Through the U.S. and state constitutions, each state government has the right to regulate a person’s behavior or property to protect the health, safety, welfare, and morals of the community. The government may apply restrictions necessary to regulate the use of real property.
Examples of such regulations include zoning, building codes, city planning, health standards, and rent controls.
County, city, and local governments may exercise police power as delegated by the state government.
Examples of the use of police power include inspections of certain construction work for building code violations, preserving historic structures to comply with zoning laws, and restricting land-use to comply with city planning regulations.
Unlike eminent domain, property owners are not typically compensated when the government takes possession of part or all of the owner’s land. Police power is the broadest power of the government to limit property owners’ rights.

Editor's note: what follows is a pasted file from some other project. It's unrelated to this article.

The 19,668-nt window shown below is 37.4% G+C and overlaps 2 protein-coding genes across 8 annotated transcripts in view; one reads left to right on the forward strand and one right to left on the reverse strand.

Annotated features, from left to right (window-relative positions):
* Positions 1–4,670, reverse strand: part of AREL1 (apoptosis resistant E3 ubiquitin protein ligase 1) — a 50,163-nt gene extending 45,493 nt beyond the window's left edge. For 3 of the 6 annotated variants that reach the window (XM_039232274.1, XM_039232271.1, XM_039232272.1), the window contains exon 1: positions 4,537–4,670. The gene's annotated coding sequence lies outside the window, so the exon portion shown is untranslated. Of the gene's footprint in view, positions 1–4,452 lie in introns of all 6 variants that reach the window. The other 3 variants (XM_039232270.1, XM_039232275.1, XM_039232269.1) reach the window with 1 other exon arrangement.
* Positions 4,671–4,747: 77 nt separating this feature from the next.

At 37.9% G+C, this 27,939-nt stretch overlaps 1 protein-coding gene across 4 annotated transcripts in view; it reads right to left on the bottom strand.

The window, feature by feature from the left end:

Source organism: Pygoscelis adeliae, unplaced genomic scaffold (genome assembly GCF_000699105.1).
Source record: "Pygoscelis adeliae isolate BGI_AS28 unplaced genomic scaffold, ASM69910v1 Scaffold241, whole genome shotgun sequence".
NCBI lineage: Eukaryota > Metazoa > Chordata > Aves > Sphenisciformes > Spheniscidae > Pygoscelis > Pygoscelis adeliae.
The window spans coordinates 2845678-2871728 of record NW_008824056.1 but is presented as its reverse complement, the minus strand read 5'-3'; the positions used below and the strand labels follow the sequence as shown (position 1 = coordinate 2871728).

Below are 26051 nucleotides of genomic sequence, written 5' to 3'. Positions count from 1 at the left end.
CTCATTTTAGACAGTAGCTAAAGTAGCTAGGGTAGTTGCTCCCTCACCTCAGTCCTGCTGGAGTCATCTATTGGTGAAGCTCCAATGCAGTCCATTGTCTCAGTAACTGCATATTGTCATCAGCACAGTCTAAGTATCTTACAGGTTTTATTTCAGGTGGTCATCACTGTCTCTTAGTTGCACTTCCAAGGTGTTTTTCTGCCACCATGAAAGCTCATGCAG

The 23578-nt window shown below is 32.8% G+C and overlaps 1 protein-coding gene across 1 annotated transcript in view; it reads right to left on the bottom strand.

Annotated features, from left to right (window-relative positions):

As mentioned previously, government entities have the power of eminent domain to purchase a fee, leasehold, or easement interest in privately owned real property for the public goodand for public use, regardless of the owner’s desire to sell or otherwise transfer any interest. In exchange for the interest, the government must pay the owner “just compensation.”
While there is no state income tax in Florida, homeowners are taxed when renting their property, when selling the property, and when they simply own the property. Owners with rental properties may be taxed on net profits from rental income and may be charged sales tax on short-term rentals. Owners who sell their property and realize a profit may be charged a capital gains tax on that profit. Additionally, local governments charge owners an annual property tax based on the value of the property. Property taxes help fund public schools and municipal infrastructure, including roads and emergency services. Owners may face foreclosure if they fail to pay their property taxes.